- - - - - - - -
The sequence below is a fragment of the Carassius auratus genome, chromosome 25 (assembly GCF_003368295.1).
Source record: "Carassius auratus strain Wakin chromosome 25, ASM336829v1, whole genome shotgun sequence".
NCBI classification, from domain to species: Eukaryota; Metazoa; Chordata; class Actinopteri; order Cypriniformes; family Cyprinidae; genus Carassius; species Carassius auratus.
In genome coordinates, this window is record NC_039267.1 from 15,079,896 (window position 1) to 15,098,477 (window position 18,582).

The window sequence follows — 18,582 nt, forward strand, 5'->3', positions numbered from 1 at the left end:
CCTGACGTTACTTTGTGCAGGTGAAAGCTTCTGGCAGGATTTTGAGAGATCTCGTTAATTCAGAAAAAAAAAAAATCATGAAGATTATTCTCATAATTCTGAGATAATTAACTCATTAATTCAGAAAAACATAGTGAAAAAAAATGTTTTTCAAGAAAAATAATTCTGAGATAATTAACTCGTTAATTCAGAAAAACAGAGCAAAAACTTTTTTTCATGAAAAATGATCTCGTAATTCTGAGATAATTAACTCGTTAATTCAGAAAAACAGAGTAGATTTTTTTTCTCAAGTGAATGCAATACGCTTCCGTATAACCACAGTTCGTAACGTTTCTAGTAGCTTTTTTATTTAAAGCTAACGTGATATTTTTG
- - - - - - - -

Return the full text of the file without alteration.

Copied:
The sequence below is a fragment of the Carassius auratus genome, chromosome 25 (assembly GCF_003368295.1).
Source record: "Carassius auratus strain Wakin chromosome 25, ASM336829v1, whole genome shotgun sequence".
NCBI classification, from domain to species: Eukaryota; Metazoa; Chordata; class Actinopteri; order Cypriniformes; family Cyprinidae; genus Carassius; species Carassius auratus.
In genome coordinates, this window is record NC_039267.1 from 15,079,896 (window position 1) to 15,098,477 (window position 18,582).

The window sequence follows — 18,582 nt, forward strand, 5'->3', positions numbered from 1 at the left end:
CCTGACGTTACTTTGTGCAGGTGAAAGCTTCTGGCAGGATTTTGAGAGATCTCGTTAATTCAGAAAAAAAAAAAATCATGAAGATTATTCTCATAATTCTGAGATAATTAACTCATTAATTCAGAAAAACATAGTGAAAAAAAATGTTTTTCAAGAAAAATAATTCTGAGATAATTAACTCGTTAATTCAGAAAAACAGAGCAAAAACTTTTTTTCATGAAAAATGATCTCGTAATTCTGAGATAATTAACTCGTTAATTCAGAAAAACAGAGTAGATTTTTTTTCTCAAGTGAATGCAATACGCTTCCGTATAACCACAGTTCGTAACGTTTCTAGTAGCTTTTTTATTTAAAGCTAACGTGATATTTTTG